When you think of the biggest and best track & field and cross country meets in the country, two that come immediately to mind are the New Balance Nationals Outdoor in Greensboro, North Carolina and the Great American XC Festival and HBCU Challenge 70 miles away in Cary, N.C.
Jim Spier led the NSAF in bringing those two blockbuster events to the Tar Heel State, where they have now resided for 26 and 14 years, respectively. So when Brett Honeycutt prepared to launch the new North Carolina Track & Field and Cross Country Hall of Fame a few years ago, the Foundation’s executive director and co-founder was one the first names that came to mind. Spier was selected earlier this week with 13 others for the Hall’s second class, to be inducted on Saturday, February 1, 2020 during the Mondo Elite Invitational at the JDL Fast Track in Winston-Salem. Fittingly, the Mondo Elite meet is one of the NSAF’s Select Meets for 2019-20.
“As far as electing Jim, I thought the nomination was a no-brainer,” said Honeycutt. “I ran it by a few people before I nominated him, and they all agreed. It’s a great choice for all that he’s done for the sport in North Carolina. He (along with NSAF co-founder Mike Byrnes) was so instrumental in bringing outdoor nationals here and also Great American – both of which allowed athletes in our state convenient access to two of the best meets in the country. That helps the sport nationally and locally, but it made sense because we have so many great athletes here.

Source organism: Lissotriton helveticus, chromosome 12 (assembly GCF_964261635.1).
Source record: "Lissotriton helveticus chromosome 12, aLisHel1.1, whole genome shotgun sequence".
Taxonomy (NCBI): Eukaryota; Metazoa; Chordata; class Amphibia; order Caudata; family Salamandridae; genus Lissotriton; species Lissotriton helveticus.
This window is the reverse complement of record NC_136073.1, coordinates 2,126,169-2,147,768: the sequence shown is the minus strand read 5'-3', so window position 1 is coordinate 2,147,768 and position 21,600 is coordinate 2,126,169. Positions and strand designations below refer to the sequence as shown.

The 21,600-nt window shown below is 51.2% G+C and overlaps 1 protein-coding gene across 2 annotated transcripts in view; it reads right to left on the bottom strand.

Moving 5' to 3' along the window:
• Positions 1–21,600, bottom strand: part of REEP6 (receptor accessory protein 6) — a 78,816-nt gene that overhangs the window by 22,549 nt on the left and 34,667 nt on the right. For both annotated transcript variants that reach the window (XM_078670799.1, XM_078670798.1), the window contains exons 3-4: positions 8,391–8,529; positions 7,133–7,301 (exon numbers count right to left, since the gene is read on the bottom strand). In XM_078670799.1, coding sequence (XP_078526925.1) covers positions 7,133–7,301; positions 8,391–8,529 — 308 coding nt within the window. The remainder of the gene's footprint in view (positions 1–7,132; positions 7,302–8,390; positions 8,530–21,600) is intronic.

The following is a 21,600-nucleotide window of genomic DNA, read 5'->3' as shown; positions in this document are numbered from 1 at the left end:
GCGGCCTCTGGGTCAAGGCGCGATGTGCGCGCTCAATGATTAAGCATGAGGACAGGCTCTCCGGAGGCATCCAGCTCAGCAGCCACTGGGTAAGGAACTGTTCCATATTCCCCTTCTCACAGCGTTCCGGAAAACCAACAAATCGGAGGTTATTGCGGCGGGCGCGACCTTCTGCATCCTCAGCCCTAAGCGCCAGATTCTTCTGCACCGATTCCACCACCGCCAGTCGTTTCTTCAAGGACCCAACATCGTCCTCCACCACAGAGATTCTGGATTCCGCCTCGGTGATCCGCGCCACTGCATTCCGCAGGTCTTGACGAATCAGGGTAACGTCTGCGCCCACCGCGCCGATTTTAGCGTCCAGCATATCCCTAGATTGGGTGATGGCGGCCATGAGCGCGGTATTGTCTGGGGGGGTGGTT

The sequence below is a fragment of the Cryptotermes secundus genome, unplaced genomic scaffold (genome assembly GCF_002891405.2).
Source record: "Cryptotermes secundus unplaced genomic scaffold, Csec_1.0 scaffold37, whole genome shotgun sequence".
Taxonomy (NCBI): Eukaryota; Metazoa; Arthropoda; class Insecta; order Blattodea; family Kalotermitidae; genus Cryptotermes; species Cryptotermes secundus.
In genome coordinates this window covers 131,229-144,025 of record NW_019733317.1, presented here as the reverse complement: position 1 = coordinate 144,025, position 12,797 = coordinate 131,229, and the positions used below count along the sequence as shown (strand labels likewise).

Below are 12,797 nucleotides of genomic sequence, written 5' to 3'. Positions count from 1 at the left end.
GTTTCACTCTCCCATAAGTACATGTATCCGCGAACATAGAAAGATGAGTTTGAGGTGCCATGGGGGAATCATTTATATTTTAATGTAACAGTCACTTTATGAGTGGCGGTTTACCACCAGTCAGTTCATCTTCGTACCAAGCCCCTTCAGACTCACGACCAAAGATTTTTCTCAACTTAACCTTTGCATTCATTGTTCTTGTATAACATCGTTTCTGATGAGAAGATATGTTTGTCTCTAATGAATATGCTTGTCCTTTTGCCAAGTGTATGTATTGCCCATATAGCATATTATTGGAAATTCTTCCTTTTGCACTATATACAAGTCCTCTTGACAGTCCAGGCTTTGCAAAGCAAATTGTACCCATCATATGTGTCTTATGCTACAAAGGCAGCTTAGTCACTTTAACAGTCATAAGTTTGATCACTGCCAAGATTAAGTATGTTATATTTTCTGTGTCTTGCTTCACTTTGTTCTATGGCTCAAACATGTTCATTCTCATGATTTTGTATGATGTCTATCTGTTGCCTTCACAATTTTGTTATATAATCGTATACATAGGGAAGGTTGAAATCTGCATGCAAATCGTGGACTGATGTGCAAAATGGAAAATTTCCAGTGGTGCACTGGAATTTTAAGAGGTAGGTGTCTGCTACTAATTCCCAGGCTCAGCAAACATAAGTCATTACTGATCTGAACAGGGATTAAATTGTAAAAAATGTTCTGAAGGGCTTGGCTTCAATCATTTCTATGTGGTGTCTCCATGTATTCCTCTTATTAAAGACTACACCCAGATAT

“He also, in turn, exposed a lot of athletes and coaches to the great work that NSAF does in and outside of the state, from the throws summit to the Caribbean meet (in which North Carolina athletes have competed).”
Spier inspired the selection committee not just because of what he has brought to the state with the meets, but who he has been as a person while doing so. That was what most moved Roy Cooper – a committee member and the longtime coach at Apex HS, who has also helped the NSAF stage its events here. “There are a lot of egos involved in sports at every level, but that does not apply to Jim,” he said. “From my point of view, he does it for the purest of reasons. The vision that he first shared with Mike many years ago, to provide opportunities to prepare U.S. high school track and field athletes to compete on a world stage, still holds true. And that is really it. I know that he values what his staff at the NSAF does to put these events on and he goes to great lengths to make sure we know that he appreciates us.
“But he does not want or seek the accolades. He is happy to direct these meets and happier still when he can actually get to watch some of the events. So I admire his work ethic, graciousness, leadership, and his ability to bring to fruition a vision that has had a profound effect on hundreds of thousands of high school athletes. He is a great role model for many people, myself included.”